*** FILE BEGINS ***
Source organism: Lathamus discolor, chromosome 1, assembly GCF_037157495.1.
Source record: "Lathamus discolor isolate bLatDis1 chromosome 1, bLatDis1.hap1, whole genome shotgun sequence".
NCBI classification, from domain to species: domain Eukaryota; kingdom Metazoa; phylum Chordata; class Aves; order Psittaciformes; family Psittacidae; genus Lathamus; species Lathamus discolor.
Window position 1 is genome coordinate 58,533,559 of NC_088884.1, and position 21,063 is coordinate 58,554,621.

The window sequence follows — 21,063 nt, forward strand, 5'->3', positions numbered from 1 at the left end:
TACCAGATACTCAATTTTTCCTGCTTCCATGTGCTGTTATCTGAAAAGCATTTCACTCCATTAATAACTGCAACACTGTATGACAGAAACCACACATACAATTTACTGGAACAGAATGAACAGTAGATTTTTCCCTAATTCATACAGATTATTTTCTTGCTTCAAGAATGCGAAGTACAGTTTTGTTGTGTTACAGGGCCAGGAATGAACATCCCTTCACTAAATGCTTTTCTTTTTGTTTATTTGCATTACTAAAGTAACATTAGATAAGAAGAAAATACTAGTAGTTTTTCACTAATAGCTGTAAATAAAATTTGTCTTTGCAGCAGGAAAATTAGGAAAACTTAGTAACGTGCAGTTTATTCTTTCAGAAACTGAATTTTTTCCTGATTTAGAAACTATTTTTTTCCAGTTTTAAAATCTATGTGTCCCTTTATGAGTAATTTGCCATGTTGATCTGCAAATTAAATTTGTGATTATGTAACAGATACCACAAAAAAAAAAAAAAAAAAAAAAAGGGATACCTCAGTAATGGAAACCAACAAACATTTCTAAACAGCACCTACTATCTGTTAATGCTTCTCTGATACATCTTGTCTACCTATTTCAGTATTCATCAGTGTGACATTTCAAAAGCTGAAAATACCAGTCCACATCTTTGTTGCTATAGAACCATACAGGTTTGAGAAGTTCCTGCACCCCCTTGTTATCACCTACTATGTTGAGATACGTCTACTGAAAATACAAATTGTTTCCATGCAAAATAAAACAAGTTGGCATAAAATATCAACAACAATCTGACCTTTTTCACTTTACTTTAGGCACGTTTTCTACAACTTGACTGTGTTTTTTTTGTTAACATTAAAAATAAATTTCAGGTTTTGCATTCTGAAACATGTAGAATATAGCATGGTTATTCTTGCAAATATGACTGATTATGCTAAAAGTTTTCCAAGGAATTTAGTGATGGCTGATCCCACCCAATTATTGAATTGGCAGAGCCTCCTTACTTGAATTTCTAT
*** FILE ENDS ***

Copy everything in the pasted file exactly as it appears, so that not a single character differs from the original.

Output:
Source organism: Lathamus discolor, chromosome 1, assembly GCF_037157495.1.
Source record: "Lathamus discolor isolate bLatDis1 chromosome 1, bLatDis1.hap1, whole genome shotgun sequence".
NCBI classification, from domain to species: domain Eukaryota; kingdom Metazoa; phylum Chordata; class Aves; order Psittaciformes; family Psittacidae; genus Lathamus; species Lathamus discolor.
Window position 1 is genome coordinate 58,533,559 of NC_088884.1, and position 21,063 is coordinate 58,554,621.

The window sequence follows — 21,063 nt, forward strand, 5'->3', positions numbered from 1 at the left end:
TACCAGATACTCAATTTTTCCTGCTTCCATGTGCTGTTATCTGAAAAGCATTTCACTCCATTAATAACTGCAACACTGTATGACAGAAACCACACATACAATTTACTGGAACAGAATGAACAGTAGATTTTTCCCTAATTCATACAGATTATTTTCTTGCTTCAAGAATGCGAAGTACAGTTTTGTTGTGTTACAGGGCCAGGAATGAACATCCCTTCACTAAATGCTTTTCTTTTTGTTTATTTGCATTACTAAAGTAACATTAGATAAGAAGAAAATACTAGTAGTTTTTCACTAATAGCTGTAAATAAAATTTGTCTTTGCAGCAGGAAAATTAGGAAAACTTAGTAACGTGCAGTTTATTCTTTCAGAAACTGAATTTTTTCCTGATTTAGAAACTATTTTTTTCCAGTTTTAAAATCTATGTGTCCCTTTATGAGTAATTTGCCATGTTGATCTGCAAATTAAATTTGTGATTATGTAACAGATACCACAAAAAAAAAAAAAAAAAAAAAAAGGGATACCTCAGTAATGGAAACCAACAAACATTTCTAAACAGCACCTACTATCTGTTAATGCTTCTCTGATACATCTTGTCTACCTATTTCAGTATTCATCAGTGTGACATTTCAAAAGCTGAAAATACCAGTCCACATCTTTGTTGCTATAGAACCATACAGGTTTGAGAAGTTCCTGCACCCCCTTGTTATCACCTACTATGTTGAGATACGTCTACTGAAAATACAAATTGTTTCCATGCAAAATAAAACAAGTTGGCATAAAATATCAACAACAATCTGACCTTTTTCACTTTACTTTAGGCACGTTTTCTACAACTTGACTGTGTTTTTTTTGTTAACATTAAAAATAAATTTCAGGTTTTGCATTCTGAAACATGTAGAATATAGCATGGTTATTCTTGCAAATATGACTGATTATGCTAAAAGTTTTCCAAGGAATTTAGTGATGGCTGATCCCACCCAATTATTGAATTGGCAGAGCCTCCTTACTTGAATTTCTAT